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Author Topic: Some Mothers Do 'Ave 'Em...  (Read 440 times)
G0RIF
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Posts: 129




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« on: October 04, 2007, 07:11:20 AM »


An interesting article on the BBC website today...

http://news.bbc.co.uk/1/hi/magazine/7026637.stm

73, Dean - G0RIF
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KE3WD
Member

Posts: 5689




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« Reply #1 on: October 04, 2007, 10:07:30 AM »

But if you play or sing the staff music presented there, it does not rhythmically sound like CW at all.  

I think the composer may have consulted a Morse table to come up with this, but really didn't have a clue as to proper Morse timing, etc. or he would have placed things differently.  The "rhythm of the code" is so important to copy.  Nobody who really knows the code would ever think that anyone could copy the hidden message from what is written there, that would be more of a pencil and paper "decoding" -- which obviates the use of Morse, the one digital code that can be translated using nothing more than the two holes on either side of the head and the stuff in between.  


But it does represent a creative mind seeking ways to create.  

I've played around with various musical themes and CW over the years, too, but have the resource of actually knowing and using the code behind it.  Sometimes it is amazing how the Morse can be hidden, rhythmically correct, by simply implying the frequency changes known as melody to the thing.  Even commonly used short Morse abbreviations and the like can escape the ear of seasoned CW operators once the pitches are implied.  I will still use a CW rhythm to iterate jazz improvisations inside a tune from time to time.  Even when told to look for 'em, some of my 40WPM and better friends can't often find them.  "QSO" spread out over the scale can sound completely alien, even though it is still rhythmically correct.  


Thanks for posting that,


KE3WD
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WQ3T
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Posts: 209




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« Reply #2 on: October 04, 2007, 12:40:19 PM »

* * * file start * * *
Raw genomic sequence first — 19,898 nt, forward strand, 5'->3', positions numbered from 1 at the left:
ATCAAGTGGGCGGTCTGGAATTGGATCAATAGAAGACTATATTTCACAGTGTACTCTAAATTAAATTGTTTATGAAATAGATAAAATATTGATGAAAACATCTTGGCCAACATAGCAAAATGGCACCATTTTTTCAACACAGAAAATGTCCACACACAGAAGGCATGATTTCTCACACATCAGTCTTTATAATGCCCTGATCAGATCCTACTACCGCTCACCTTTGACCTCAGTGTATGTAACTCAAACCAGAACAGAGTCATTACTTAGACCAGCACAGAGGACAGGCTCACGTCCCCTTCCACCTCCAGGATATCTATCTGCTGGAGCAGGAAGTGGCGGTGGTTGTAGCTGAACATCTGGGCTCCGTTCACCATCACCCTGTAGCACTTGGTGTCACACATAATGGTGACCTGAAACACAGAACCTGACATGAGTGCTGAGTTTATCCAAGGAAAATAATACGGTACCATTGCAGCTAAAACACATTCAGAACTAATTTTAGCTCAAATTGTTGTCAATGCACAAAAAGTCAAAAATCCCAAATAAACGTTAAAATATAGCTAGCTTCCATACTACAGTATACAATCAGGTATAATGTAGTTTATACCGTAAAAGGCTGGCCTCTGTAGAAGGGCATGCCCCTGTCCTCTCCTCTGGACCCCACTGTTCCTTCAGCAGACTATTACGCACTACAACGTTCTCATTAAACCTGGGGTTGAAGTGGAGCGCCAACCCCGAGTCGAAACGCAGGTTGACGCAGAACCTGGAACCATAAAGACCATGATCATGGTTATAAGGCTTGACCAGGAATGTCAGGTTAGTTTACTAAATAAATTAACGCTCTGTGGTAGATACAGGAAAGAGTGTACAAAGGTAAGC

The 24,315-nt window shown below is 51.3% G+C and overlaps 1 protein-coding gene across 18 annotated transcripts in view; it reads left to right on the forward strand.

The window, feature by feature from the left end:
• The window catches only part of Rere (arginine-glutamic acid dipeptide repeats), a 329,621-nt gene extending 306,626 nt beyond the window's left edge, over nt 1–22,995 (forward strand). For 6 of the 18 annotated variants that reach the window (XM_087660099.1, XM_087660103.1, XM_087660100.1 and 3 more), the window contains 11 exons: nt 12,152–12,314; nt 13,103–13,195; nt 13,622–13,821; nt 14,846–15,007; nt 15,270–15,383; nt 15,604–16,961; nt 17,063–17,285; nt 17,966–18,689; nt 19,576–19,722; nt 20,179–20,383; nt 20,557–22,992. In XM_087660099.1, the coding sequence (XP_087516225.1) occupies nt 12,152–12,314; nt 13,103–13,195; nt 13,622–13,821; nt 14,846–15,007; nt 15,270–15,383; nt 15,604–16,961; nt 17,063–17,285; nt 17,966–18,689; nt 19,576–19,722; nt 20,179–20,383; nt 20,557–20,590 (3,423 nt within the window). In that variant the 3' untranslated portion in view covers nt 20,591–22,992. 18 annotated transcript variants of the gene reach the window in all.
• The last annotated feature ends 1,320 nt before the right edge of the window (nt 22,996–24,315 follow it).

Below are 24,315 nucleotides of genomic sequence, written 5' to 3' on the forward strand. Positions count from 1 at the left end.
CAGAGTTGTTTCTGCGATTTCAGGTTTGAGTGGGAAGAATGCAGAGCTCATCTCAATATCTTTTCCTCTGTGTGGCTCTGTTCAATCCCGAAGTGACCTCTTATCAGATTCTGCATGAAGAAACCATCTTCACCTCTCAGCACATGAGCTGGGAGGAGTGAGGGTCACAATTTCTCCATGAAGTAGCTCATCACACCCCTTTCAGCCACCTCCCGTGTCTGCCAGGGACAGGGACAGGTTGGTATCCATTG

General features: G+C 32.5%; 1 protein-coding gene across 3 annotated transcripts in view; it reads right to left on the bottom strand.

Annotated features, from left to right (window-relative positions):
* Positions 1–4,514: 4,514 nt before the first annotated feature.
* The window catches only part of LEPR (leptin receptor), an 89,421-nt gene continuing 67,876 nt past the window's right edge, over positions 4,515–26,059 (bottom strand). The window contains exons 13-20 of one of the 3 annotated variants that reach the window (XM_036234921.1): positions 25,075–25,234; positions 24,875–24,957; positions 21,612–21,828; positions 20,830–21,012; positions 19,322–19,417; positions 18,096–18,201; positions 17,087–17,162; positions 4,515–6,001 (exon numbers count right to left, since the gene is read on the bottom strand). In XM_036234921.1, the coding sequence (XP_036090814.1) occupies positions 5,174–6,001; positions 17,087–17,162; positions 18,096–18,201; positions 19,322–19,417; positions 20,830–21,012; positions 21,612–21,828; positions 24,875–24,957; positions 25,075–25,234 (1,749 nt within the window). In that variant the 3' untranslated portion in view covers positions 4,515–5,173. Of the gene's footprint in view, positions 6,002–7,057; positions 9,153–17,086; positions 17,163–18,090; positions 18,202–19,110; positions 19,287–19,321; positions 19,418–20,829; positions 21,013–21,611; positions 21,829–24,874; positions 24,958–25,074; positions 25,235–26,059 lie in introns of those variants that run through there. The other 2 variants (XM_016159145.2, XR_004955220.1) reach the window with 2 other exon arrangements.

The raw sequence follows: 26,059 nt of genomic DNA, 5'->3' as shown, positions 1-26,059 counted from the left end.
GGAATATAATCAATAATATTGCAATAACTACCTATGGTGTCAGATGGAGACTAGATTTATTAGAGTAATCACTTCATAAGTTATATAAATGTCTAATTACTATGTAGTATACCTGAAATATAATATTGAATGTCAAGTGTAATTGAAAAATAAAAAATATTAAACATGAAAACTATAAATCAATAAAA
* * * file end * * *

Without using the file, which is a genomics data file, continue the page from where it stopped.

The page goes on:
I copied either STGN or VMG, then 5AHTUM.
Proper spacing is critical for morse code interpretation. I have worked guys with fists so bad I couldn't copy. All I can do is say 73 at that point.
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K7KBN
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Posts: 2825




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« Reply #3 on: October 05, 2007, 07:17:30 AM »

Several years ago, for the 200th birthday of the city of Bremerton WA, the Bremerton Symphony commissioned a short musical tribute to the city.  It started with an American Indian - type of sound, went through a couple Scandanavian folk tunes and such, and then Navy-type themes (large Naval Shipyard here in B'ton).

To underscore things, he wrote a solo for the oboe which, although the principal oboist played it perfectly as written, was a total mystery.  The composer, who knew I'm a ham, saw the curious look on my face and asked what was wrong.  I told him that it sounded like Morse code but the timing was all wrong.  It was supposed to say "BREMERTON 200", but there's no way you can write that in any time signature or signatures and make it work.  We finally determined that we'd use our keyboard synthesizer and I'd send it by hand.  There were several retired Radiomen in the audience (and other hams), and they appreciated the piece more than most of the rest.

www.symphonic.org

73
Pat K7KBN
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73
Pat K7KBN
CWO4 USNR Ret.
VA7CPC
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Posts: 2406




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« Reply #4 on: October 05, 2007, 06:54:32 PM »

I once made up a set of "paddle exercises" -- sequences of strongly-syncopated dits and dahs, _with correct spacing_, that repeated in 16-beat patterns.  Once you understand that one dah (and its terminating silence) is the same length as two dits (and their terminating silence), everything works out beautifully.

But I decided that only musicians who knew CW would be interested -- not a big audience.<g>  I don't know if I still have them around.

They fitted right in with my playing bells in a samba band.  And they were handy in developing paddle coordination.

    Charles
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KE3WD
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Posts: 5689




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« Reply #5 on: October 09, 2007, 04:51:08 PM »

That's interesting, I was always under the impression that proper spacing was three dits equals one dah, not two.  

Musically speaking, you are talking "straight" duple subdivision and I'm talking "swing" feel where the 8ths are played in a syncopation off of the triplet, "doo-bee doo-bee" -- which we do not do when sending morse in either case.  





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N3QE
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Posts: 2347




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« Reply #6 on: October 31, 2007, 12:34:26 PM »

I'm pretty sure that at least some pop music has Morse code embedded in it.

I seem to recall Alan Parson's Eve having a repeated "dit    dit-dit-dit-dah    dit" beat.
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